Officer Filmed with Knee on George Floyd's Neck Is Arrested, Charged with Murder
The fired Minneapolis police officer seen on video with his knee on the neck of an unarmed black man who later died has been charged with third-degree murder and manslaughter, Hennepin County Attorney Mike Freeman announced at a Friday press conference.
The cases of three other police officers present at the time of George Floyd's May 25 death are still under investigation, Freeman said. But he added, "I anticipate charges" against the three officers.
Freeman said Chauvin's case represents the fastest time-span "by far" in which a murder charge has been brought against a Minneapolis police officer, saying such charges usually take nine months or more.
"We have to charge these cases very carefully because we have a difficult burden of proof," Freeman said.
The third-degree murder charge carries a maximum of 25 years in prison, according to Minnesota's criminal code. Freeman said the third-degree murder charge against Chauvin is the same as the one brought against Mohammed Noor, the police officer who killed unarmed woman Justine Damond in 2017 while responding to her 911 call. Noor was sentenced to more than 12 years in prison in 2019.
Freeman said more charges against Chauvin are possible, and that a criminal complaint against him will be finalized later on Friday.
When asked if public pressure, including protests in Minneapolis and beyond that have turned violent, had anything to do with the charges, Freeman said, "I am not insensitive to what's happened in the streets...[but] my job is to do it only when we have sufficient evidence."
CBS Minnesota reports that Chauvin, who was fired Tuesday along with the three other officers present, had been with Minneapolis police for 19 years.
The encounter between Chauvin and Floyd, 46, was caught on camera, with viral footage sparking widespread outrage on social media. In the video, Chauvin is seen placing his knee firmly on the back of Floyd's neck as he lies face down on his stomach, next to a patrol car.
Floyd can be heard in the video groaning in pain while bystanders plead with Chauvin to be more gentle. Throughout the nine-minute clip, he repeatedly asks for help. He tells the officers that he cannot breathe and says that "everything hurts." The video continued until Floyd was visibly still.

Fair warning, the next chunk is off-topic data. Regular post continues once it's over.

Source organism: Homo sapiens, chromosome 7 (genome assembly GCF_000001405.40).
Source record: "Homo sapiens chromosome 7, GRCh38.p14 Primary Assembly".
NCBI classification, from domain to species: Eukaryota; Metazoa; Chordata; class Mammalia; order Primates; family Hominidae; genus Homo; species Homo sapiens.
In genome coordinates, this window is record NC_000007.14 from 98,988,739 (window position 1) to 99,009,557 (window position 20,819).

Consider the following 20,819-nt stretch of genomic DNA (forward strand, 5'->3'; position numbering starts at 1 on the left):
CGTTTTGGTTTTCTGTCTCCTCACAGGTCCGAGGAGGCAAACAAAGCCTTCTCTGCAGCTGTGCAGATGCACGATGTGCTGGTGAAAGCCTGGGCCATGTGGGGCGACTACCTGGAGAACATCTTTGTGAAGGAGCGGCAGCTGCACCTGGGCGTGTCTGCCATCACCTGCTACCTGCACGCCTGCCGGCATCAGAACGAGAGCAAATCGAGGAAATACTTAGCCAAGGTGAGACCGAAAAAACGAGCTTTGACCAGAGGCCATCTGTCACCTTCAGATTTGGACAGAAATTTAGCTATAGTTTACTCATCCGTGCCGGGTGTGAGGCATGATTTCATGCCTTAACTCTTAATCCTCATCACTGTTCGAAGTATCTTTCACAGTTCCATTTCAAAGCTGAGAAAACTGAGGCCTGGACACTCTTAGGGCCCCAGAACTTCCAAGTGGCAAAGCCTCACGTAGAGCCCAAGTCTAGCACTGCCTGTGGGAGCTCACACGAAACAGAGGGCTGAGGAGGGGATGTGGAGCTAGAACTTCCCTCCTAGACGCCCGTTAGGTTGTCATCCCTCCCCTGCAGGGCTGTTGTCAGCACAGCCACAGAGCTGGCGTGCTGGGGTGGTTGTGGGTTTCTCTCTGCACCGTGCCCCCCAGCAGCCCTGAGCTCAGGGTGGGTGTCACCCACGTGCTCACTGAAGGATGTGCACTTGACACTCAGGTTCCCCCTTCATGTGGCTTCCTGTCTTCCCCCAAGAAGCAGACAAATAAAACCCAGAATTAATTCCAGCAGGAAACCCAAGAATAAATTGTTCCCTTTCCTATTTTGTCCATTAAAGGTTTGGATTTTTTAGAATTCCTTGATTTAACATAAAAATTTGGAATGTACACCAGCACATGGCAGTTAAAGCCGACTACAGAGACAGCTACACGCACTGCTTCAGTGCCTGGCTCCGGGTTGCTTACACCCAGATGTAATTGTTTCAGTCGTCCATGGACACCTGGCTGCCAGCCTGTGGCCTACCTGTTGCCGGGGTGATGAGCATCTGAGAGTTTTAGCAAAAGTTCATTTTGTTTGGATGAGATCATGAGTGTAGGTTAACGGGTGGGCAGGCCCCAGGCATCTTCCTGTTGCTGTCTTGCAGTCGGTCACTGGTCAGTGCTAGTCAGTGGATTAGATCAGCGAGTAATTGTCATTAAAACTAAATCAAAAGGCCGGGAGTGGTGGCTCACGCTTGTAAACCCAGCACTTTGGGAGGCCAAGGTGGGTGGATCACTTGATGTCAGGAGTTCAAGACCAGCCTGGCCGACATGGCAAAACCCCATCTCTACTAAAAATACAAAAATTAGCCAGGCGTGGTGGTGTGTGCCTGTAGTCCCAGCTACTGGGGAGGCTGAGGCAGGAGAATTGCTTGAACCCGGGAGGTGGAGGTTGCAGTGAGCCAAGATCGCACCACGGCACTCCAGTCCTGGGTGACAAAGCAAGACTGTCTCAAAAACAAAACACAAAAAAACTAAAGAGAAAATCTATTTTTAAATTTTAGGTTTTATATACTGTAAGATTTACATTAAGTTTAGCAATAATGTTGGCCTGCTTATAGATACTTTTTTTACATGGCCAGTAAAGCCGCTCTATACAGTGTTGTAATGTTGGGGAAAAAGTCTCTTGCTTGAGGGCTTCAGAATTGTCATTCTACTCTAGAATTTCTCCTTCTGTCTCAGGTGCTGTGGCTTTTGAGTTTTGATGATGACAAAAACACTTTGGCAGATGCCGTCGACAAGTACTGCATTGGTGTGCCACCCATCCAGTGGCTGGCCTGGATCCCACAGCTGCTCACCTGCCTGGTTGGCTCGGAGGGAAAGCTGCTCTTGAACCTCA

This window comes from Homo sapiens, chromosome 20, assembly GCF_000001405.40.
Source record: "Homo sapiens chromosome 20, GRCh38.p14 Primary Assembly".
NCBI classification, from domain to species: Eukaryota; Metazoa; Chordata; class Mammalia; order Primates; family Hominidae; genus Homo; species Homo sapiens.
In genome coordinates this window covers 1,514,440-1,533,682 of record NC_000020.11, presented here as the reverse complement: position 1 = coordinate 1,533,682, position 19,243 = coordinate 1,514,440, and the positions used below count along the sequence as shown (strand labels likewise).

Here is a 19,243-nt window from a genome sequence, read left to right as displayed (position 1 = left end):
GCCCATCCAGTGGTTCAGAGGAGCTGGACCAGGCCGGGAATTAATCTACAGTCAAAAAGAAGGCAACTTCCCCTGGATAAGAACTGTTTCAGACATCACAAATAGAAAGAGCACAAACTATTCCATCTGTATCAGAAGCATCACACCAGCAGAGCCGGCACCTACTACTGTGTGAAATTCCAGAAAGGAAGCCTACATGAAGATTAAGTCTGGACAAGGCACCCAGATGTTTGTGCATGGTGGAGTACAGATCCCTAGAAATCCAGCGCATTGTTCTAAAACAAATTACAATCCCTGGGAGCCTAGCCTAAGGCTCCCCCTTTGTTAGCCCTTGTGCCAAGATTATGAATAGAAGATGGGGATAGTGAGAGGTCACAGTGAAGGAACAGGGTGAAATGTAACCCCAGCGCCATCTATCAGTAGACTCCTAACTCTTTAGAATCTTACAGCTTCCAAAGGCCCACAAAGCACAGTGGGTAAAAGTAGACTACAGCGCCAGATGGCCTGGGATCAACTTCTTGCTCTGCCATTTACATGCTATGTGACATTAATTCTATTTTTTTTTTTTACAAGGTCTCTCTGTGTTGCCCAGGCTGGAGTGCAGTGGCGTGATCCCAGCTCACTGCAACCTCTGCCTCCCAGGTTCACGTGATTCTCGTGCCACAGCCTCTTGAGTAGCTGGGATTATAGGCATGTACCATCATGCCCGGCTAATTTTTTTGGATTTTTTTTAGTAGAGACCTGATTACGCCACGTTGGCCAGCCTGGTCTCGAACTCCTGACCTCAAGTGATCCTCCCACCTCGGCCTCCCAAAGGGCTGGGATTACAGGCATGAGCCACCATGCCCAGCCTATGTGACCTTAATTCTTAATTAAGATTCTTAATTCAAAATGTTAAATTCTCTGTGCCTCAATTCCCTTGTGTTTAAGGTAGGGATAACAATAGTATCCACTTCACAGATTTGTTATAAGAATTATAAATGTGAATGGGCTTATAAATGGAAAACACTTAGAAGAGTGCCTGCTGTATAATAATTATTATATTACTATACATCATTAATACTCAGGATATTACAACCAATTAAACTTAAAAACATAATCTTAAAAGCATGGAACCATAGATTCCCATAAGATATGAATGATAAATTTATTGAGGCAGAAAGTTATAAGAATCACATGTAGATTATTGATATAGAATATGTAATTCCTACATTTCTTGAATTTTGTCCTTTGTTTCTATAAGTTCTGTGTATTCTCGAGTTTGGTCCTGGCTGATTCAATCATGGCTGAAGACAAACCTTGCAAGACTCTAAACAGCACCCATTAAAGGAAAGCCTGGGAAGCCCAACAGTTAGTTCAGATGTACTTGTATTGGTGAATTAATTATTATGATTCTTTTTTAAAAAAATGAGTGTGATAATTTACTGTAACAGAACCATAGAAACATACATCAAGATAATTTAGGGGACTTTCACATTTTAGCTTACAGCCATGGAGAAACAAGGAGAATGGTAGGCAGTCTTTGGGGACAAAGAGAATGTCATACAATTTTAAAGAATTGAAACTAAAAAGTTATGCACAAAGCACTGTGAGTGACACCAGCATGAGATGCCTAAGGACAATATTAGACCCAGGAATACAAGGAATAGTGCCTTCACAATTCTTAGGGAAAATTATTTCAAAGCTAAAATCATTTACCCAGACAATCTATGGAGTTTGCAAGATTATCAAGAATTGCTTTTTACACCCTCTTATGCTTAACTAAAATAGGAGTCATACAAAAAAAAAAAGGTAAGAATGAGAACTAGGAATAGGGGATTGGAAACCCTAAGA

In the initial media statement after Floyd's death, the Minneapolis Police Department alleged that he was "under the influence," and that police were responding to a report of forgery.
Police also alleged that Floyd resisted arrest. But many lawmakers in Minnesota and others have questioned the police account, pointing out that no video evidence shows Floyd resisting.
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After Chauvin was taken into custody, U.S. Senator Amy Klobuchar wrote on Twitter the arrest was "the first step towards justice."
Protests over police brutality against people of color have followed Floyd's death, and have sometimes turned violent.
On Thursday, rioters set fires inside and around the Minneapolis Police Department's 3rd Precinct building, WCCO reported.
Protests also took place in neighboring St. Paul, where police said more than 170 businesses have been "damaged or looted," and about a dozen fires have been set. The New York Times reports lawmakers and employees were evacuated from the State Capitol as a precaution.
Protests have also spread across the country to cities like Denver, Chicago, Los Angeles and New York.
Floyd's girlfriend and family have pleaded for peace during the protests.
The girlfriend, Courteney Ross, told the Star-Tribune of Minnesota, “Waking up this morning to see Minneapolis on fire would be something that would devastate Floyd… He loved the city. He came here [from Houston] and stayed here for the people and the opportunities. … Floyd was a gentle giant. He was about love and about peace.”
PEOPLE was not immediately able to reach Chauvin, and it was not immediately clear if he has retained an attorney who could comment on the charges.